Q&A with Jessica Faieta photo

Q&A with Jessica Faieta

July 2021

In 2019 you were appointed as Resident Coordinator of the United Nations in Colombia and you also held the post of Resident Representative of the United Nations Development Program (UNDP). What are the biggest challenges facing the UN’s mission in Colombia today?

The United Nations in Colombia has one of the largest footprints in the world, with 24 UN Agencies and a Political Mission with over 3300 staff members, implementing a US$ 480 Million a year program. As leader of the UN in Colombia, I negotiated a cooperation agreement with the Government by which the UN will focus its efforts and resources on three strategic priorities: the implementation of the Colombia-FARC-EP peace accord, the humanitarian response required for the 1.8 million migrants and refugees from Venezuela, and the technical assistance for meeting the UN’s Sustainable Development Goals (SDGs), which includes fighting climate change and promoting gender equality.

With the Covid-19 crisis, my function turned to leading the response to the humanitarian, health, and socio-economic impact of the pandemic on the most vulnerable people. We continued to focus on the three agreed priorities, but we also redirected efforts and resources towards helping the government face the Covid-19 challenges.

My job in Colombia has been challenging to say the least! But it has also been a huge opportunity to make a difference for people working in the nexus of humanitarian action, peace building, and sustainable development.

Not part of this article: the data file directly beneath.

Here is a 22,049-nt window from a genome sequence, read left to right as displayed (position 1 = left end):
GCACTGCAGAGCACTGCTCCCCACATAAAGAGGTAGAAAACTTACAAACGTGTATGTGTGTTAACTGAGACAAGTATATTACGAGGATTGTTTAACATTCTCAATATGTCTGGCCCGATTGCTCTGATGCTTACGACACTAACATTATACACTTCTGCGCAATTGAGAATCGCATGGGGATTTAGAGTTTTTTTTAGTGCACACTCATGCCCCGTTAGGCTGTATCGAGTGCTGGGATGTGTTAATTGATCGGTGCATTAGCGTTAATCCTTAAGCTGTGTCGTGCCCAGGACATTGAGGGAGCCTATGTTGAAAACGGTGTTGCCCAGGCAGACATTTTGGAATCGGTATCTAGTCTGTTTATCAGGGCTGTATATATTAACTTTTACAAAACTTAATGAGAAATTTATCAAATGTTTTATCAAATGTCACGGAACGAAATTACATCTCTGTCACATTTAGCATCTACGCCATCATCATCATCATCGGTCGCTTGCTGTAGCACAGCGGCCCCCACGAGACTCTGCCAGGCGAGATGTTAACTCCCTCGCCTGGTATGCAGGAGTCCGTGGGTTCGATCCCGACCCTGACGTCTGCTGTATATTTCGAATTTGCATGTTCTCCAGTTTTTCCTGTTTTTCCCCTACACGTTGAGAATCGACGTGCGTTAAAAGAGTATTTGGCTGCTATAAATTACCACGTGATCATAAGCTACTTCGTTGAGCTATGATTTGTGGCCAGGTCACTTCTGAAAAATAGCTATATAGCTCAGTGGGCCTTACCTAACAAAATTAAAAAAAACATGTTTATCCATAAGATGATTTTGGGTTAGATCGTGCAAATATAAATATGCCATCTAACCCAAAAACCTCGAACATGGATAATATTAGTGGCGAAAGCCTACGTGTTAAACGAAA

You have held various positions within the United Nations over the years. What inspired you to pursue this career path?

I always wanted to work in an international setting, but I wasn’t sure exactly what kind of jobs were out there. I decided to go for a second Master´s degree in International Development at Columbia University, and while in New York, I often walked by the UN Building, wondering how does one get to work there? So, I started looking for opportunities and applied to go as UN Volunteer to Guyana, not really knowing much about that country. In the 90s, Guyana was one the poorest countries in the world. When I got there, the living conditions were very difficult—there was no drinking water and only a few hours of electricity during the day. That job forged my interest and conviction in working in development and for the United Nations, specifically with UNDP. I saw first-hand the positive impact in the life of people that the UN could have in poor countries like Guyana, and I knew that this was the career path I wanted to follow. Now, Guyana is a middle-income country and recently became an oil-producing nation. The UN has been through thick and thin, and I can now say that our work has contributed in no small part to the development of Guyana, and so many other countries in the world.